Thursday, June 13, 2013

Camping is fun if you like to pretend you're homeless

I’ve never quite understood why people love to go camping. For people who don’t know me, they may say, “Maybe it’s because you’ve never really been.” To which I respond, “I’ve camped more than you can imagine.”

One of my accomplishments I’m proud of is earning my Eagle Scout ranking. There are many things I learned in scouting that I still use today. In addition, I got to do things I never would have had the chance to do before. I learned how to cross-country ski, shoot a rifle (and even hit a target!), go whitewater rafting, and build a pinewood derby car.

I also learned I don’t like camping. It was something we did a lot—in fact we went on a camping trip once a month, every month.

I’ll admit some of them were okay. One of the better ones is where we hiked only about a mile into the mountains into this small valley that was filled with wildflowers. It was spring and so it wasn’t too cold or too hot. We played a game of “capture the flag” which was epic in scope.

And then there were other ones. One winter we hiked into the mountains, again, (I grew up next to the Rocky Mountains) and built camp in the snow. Some of the scouts made snow huts / tunnels to sleep in. I shivered the whole time we were there. I don’t think I slept at all. The fires we built were hard to keep going because we didn’t have a lot of dry wood. That, and we had to dig a pit in the snow for the fire. Once the fire would get going, it would melt the snow around the pit, causing water to go into the pit and put out the fire. Frustrating!

See how fun this looks?

The toughest camping trip was a hike into the Unita Mountains. I don’t recall how many miles it was, but it was quite the distance. We planned on being there three days. We camped next to a lake and for the first couple of days, everything was fine. There was a small island not far from the shore, and four of us boys wanted to sleep there the last night of the trip. The problem? How to get there.

We considered building a raft—but we didn’t have a way to lash fallen trees together. One of the scouts realize that the water wasn’t too deep between the shore and the island—we could walk there and the water would only be up to our waists. So, holding our backpacks over our heads, we walked to the island and made camp—thinking we were all awesome and tougher than the rest of the scouts who stayed on the shore. We started a fire and set our wet clothes out to dry and then called it a night.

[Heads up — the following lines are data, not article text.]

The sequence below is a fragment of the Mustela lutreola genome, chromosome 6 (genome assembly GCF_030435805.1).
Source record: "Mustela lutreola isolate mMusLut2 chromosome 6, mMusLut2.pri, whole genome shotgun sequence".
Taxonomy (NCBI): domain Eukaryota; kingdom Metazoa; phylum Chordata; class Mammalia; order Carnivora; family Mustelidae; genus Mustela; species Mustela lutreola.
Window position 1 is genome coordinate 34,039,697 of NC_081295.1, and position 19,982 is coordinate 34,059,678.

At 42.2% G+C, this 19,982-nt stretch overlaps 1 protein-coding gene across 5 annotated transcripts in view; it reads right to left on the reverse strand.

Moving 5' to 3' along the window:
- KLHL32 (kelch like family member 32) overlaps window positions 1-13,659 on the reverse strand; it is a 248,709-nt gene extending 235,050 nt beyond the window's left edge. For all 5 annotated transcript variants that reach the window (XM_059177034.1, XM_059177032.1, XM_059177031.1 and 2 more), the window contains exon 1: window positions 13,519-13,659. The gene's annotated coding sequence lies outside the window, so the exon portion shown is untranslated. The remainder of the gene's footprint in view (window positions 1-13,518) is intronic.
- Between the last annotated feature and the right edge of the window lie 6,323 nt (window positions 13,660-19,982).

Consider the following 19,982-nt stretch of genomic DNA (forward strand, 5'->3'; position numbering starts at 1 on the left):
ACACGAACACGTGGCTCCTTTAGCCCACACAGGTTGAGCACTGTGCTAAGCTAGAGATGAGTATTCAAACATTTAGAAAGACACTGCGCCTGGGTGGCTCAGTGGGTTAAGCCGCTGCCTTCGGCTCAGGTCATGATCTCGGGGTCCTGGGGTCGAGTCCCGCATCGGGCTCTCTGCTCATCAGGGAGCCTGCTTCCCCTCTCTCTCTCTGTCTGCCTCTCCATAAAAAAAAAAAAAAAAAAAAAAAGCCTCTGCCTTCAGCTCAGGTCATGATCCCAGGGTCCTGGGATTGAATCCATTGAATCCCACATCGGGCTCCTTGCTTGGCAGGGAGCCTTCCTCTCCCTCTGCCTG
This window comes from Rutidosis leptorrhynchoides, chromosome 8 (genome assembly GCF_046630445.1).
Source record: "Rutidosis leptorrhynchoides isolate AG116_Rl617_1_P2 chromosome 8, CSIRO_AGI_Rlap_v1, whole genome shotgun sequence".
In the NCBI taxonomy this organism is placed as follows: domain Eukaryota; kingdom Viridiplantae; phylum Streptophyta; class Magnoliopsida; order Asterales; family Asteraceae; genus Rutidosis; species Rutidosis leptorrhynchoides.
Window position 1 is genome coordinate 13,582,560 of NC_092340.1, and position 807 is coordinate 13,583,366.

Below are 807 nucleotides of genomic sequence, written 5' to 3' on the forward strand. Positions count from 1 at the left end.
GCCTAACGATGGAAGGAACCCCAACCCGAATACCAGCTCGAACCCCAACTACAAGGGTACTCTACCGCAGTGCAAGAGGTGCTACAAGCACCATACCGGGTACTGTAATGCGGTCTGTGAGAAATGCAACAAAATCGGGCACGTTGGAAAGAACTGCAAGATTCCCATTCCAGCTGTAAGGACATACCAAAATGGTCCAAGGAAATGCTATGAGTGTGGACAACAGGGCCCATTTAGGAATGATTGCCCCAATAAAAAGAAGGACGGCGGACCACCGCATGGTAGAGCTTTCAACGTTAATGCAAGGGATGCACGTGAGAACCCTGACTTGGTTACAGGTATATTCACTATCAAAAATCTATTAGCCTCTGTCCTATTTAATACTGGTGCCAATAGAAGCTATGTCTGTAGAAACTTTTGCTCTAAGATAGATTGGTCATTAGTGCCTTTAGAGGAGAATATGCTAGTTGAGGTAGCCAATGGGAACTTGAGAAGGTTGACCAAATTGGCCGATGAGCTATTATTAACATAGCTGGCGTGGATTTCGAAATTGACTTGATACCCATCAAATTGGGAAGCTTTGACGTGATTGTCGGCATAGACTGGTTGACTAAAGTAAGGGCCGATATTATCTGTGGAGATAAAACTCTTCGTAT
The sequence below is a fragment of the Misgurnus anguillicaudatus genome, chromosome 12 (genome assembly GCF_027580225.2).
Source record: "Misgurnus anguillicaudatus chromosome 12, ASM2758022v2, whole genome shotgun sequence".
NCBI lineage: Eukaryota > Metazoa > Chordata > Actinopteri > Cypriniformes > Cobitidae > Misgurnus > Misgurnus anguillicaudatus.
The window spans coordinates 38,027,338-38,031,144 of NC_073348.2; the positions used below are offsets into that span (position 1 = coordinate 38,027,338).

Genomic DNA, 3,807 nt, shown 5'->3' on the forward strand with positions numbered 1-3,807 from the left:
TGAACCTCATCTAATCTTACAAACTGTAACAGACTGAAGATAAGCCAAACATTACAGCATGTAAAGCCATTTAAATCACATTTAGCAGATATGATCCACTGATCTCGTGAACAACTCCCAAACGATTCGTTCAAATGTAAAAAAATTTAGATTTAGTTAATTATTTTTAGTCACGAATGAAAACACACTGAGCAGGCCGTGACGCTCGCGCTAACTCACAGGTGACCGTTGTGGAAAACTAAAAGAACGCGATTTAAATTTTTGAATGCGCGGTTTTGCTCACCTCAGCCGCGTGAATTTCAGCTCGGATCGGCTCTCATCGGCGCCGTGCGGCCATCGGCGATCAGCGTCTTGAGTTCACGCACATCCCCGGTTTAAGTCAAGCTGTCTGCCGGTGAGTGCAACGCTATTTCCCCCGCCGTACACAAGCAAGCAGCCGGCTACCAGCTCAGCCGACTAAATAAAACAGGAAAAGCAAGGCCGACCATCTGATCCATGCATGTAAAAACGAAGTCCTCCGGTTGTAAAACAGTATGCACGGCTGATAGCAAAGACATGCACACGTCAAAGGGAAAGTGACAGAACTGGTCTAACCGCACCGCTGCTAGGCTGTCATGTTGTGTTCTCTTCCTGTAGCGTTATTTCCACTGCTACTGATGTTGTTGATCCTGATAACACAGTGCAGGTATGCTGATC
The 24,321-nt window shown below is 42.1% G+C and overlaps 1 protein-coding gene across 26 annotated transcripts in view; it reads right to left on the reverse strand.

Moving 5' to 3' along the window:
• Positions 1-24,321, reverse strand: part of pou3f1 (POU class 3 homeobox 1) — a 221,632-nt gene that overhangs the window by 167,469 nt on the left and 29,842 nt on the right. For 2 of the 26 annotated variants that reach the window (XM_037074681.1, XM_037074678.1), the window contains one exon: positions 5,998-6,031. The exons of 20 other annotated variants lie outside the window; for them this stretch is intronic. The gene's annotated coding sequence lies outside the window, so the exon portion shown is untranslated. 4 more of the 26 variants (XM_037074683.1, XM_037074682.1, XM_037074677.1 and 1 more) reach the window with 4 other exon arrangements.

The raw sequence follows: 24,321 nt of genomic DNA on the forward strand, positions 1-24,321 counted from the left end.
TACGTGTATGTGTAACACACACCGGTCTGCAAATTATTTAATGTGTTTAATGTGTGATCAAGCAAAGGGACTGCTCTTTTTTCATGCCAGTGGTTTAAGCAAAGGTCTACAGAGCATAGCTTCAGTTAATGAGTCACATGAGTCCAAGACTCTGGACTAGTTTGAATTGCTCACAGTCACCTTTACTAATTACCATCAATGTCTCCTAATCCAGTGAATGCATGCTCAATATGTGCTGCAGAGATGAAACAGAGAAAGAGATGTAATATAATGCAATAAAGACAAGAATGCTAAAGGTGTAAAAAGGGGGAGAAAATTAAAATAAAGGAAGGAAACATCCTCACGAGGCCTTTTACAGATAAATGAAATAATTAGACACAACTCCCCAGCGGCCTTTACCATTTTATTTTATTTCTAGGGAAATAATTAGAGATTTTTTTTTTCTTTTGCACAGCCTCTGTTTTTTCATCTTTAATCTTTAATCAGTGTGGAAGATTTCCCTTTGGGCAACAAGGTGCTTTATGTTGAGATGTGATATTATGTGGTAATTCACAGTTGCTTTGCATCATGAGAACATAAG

Unita Mountains

I woke up to thunder that was so loud that it shook our tent. For the first time on the trip, it started to rain—and Mother Nature seemed to make up for any rain we would have missed over the last few days.

My waterproof watch told me it was a little after two o’clock in the morning. My friend, Tom, woke up as well. We noted how the rain was really coming down hard—and then realized our clothes and backpacks were outside.

We waited through the night, and the rain didn’t let up. If anything, it got worse. And we faced yet another problem: the scout troop was leaving at first dawn to go home. We couldn’t wait out the rain—we had to hope it stopped. Which it didn’t.

As soon as the sky started to brighten, we heard shouts from our leaders on the shore, telling us we needed to hurry and come back. I wasn’t sure why we had to hurry—it wasn’t like they were going to leave without us.

Once we got brave enough to look outside our tent, I understood why. The lake level had risen. In the downpour, the four of us on the island packed up our camp as quickly as we could. Our possessions were soaked, which made our packs even heavier.

My friend Tom went first to walk through the lake. The water had risen enough that instead of being at his waist, it was up to his neck. The distance wasn’t too far, but it was even harder now that the wind was blowing, causing waves to splash up while trying to hold an extremely heavy backpack over your head.

The four of us made it back to shore—exhausted. Yet, it was now time to hike back to the cars. It took us a good part of the day. I was cold. I was wet. I was tired. I was so sore, I had to force one foot in front of the other to keep moving.

When we finally arrived at the cars, I literally kissed one of them. That night, I was never so grateful for a warm, comfortable bed.

So, when my wife hints that she would like to go camping, I hope you can understand my reluctance.

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